How economists mislead – ‘Ignorant Deficit Terrorists’ Edition
Courtesy of Peter Dorman of the Econospeak blog, an argument you don’t hear every day … unless you are still in kindergarten: “1 + 1 = 2″
I have been periodically raging against the ignorance of those who would slash fiscal deficits without regard to fundamental accounting identities. Such “serious” people somehow think that public and private debt levels can be lowered simultaneously, without a substitution of foreign assets in domestic portfolios (a current account surplus). It does not occur to them that one person’s debt is another’s asset—too confusing, I guess.
What this means is that, if the private sector is collectively paying down its debts, and the government tries to pare its deficits at the same time, either there is an increase in net exports to finance all of this, or it just doesn’t happen. That’s how it is with identities. Unlike other kinds of rules, they are not made to be broken.
Which brings us to this morning’s news about public finances in Europe: despite the earnest efforts of the austerians, fiscal deficits are not declining. Rather, tax receipts are going down, so that the ex post identities remain in force. As long as the private sector continues to deleverage, further efforts to produce “responsible” fiscal deficits will just lead to lower tax revenues and further spending cuts, in a downward spiral of pointless misery.
It reminds me of a bumper sticker that was popular a few decades ago: “Gravity. Not just a good idea—it’s the law.”
The argument Peter is making is that, for any economy, the total sum of its activity has to equal the total sum of its activity.
Brilliant! Why didn’t this occur to me before?
In particular, Peter is making the argument that all the pluses and negatives in the economy have to cancel out:
So, for instance, if government is running a balanced budget and the private sector is spending and investing less than its income, a country has to have an export (trade) surplus to pay for the desire of individuals to save part of their income. If the economy does not have a trade surplus when both government and the private sector are trying to reduce their spending, it will spiral into a deepening fiscal collapse.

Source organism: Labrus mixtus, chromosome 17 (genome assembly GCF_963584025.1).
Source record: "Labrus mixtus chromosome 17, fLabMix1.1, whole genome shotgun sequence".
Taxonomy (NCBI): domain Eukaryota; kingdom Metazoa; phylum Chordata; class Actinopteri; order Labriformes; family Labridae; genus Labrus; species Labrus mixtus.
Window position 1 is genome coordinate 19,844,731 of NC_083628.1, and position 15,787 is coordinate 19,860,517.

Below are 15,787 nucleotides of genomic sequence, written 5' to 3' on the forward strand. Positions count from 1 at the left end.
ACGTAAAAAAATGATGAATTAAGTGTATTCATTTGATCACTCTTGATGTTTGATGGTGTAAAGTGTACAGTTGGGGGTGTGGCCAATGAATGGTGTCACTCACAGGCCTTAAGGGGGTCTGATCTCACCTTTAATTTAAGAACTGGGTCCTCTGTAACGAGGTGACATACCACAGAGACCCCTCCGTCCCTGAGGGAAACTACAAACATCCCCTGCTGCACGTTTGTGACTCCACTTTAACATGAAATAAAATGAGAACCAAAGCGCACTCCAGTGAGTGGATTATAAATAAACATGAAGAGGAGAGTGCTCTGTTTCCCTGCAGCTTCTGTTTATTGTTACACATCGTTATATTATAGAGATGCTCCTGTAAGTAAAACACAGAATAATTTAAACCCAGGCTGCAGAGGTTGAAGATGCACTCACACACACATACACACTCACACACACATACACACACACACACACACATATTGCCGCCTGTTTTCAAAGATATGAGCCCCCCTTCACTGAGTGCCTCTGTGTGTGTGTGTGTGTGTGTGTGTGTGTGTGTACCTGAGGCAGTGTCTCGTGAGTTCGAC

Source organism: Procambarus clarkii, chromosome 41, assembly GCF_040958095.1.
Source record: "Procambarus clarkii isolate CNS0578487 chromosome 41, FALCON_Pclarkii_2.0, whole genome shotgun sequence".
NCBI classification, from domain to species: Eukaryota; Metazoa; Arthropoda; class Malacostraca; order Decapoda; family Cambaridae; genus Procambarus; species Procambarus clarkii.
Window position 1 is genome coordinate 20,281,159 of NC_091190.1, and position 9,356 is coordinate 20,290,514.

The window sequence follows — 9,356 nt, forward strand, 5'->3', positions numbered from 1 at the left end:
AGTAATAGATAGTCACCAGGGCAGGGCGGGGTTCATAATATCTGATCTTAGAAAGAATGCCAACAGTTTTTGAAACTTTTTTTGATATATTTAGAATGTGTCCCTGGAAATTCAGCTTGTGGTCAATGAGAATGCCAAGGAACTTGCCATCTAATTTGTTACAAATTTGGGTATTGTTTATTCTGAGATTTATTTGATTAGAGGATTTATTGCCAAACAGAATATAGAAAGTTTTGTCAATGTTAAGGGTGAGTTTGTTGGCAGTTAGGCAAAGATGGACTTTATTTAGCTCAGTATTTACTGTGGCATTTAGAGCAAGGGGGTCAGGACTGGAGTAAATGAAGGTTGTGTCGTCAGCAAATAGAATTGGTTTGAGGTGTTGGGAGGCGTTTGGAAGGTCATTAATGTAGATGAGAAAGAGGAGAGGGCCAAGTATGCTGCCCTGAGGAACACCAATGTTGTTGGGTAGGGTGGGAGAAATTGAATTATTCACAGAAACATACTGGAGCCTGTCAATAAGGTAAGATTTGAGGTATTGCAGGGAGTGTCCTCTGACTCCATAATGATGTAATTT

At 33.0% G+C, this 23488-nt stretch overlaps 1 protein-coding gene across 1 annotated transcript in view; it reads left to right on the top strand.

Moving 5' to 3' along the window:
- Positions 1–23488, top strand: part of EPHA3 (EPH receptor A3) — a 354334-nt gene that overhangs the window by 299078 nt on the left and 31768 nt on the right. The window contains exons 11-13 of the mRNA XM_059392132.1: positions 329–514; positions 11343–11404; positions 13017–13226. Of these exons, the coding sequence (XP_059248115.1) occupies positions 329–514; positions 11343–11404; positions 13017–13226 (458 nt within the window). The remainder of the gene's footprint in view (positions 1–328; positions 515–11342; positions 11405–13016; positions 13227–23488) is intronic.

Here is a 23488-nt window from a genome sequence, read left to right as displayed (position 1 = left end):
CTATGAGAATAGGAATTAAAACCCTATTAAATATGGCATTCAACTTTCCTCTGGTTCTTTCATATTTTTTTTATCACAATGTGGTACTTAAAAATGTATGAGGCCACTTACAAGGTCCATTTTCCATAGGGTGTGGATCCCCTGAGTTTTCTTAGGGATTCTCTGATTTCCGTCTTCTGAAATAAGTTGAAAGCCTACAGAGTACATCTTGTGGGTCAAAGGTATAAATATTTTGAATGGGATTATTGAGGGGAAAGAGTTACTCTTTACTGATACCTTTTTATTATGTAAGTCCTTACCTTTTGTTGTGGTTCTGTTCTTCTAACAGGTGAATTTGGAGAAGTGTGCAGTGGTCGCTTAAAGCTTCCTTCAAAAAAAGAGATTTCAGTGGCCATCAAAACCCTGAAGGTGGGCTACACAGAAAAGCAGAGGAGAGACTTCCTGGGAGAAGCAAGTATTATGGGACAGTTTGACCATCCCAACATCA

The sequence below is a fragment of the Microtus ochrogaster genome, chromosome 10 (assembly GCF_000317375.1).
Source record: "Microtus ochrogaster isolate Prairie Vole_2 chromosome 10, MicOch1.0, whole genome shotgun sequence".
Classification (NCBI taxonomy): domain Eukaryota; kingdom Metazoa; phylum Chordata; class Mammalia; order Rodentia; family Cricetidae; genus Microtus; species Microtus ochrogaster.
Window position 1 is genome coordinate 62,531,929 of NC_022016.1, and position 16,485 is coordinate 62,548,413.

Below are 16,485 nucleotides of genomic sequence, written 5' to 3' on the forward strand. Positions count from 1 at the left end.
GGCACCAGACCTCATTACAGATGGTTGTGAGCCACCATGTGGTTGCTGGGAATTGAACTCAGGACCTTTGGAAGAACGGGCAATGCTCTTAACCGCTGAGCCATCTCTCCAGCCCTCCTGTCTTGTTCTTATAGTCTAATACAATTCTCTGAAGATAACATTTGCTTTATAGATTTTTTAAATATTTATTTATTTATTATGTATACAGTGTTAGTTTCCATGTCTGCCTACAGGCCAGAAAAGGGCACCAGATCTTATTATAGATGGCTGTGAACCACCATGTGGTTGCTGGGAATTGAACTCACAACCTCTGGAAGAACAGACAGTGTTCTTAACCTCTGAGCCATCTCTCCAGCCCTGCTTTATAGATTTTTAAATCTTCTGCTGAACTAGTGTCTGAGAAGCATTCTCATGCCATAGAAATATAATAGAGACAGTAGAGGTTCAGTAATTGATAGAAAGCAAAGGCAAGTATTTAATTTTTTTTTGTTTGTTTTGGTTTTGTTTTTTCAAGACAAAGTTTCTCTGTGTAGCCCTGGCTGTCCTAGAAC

No matter what the government does to balance its budget, efforts to balance it will lead only to a bigger budget deficit.
This, Peter swears, is a law akin to a law of gravity.
We can state Peter’s argument another way:
Stated this way, the obvious conclusion to be drawn is that, like the law of gravity, there is a law limiting how much the private sector can save before its saving become excessive. Once this rate of savings exceed the limit on productive investment, the economy will begin to run a trade deficit, and/or, the government will be forced to absorb those excess savings in the form of a permanent budget shortfall.
We can conclude from this that the twin deficits — budget and trade — the US has run since about 1980 results from a massive accumulation of profits that cannot be productively reinvested in the economy.
However, if we were to state it this way, it would be obvious that the problem is not the US budget and trade deficits, but the enormous profits being generated in the private sector well beyond what can be productively reinvested back into the economy. The budget and trade deficits are only symptoms of the illness created by excessive profits.
And, since these profits cannot be reinvested productively, they must find unproductive use — unproductive in the sense that the profits are not being used by capital as capital — i.e., as a means of producing still more profits — but converted into a form that relies on some income stream, such as tax revenue. The drive to maximize profit becomes an insatiable impulse to accumulate ever greater public debt and an ever expanding trade deficit.
In the bizarre and incomprehensible narrative of the progressive economist, the relentless effort to maximize already excessive profits on the part of US corporations and plutocrats is transformed into its opposite: into the “reactionary” effort of “ignorant” Tea Partiers — deficit terrorists — to slow the necessary expansion of public debt.
It never occurs to Peter, that one person’s insatiable hunger to maximize profits is the rest of society’s ever more rapid descent into public, private, foreign and domestic debt. You cannot fix this problem with Keynesian smoke and mirrors.
The problem is that hours of work are too long and must be reduced; profits must be reined in. All Peter has told us is that so long as excessive hours of work are maintained, public, private and external trade debt must increase.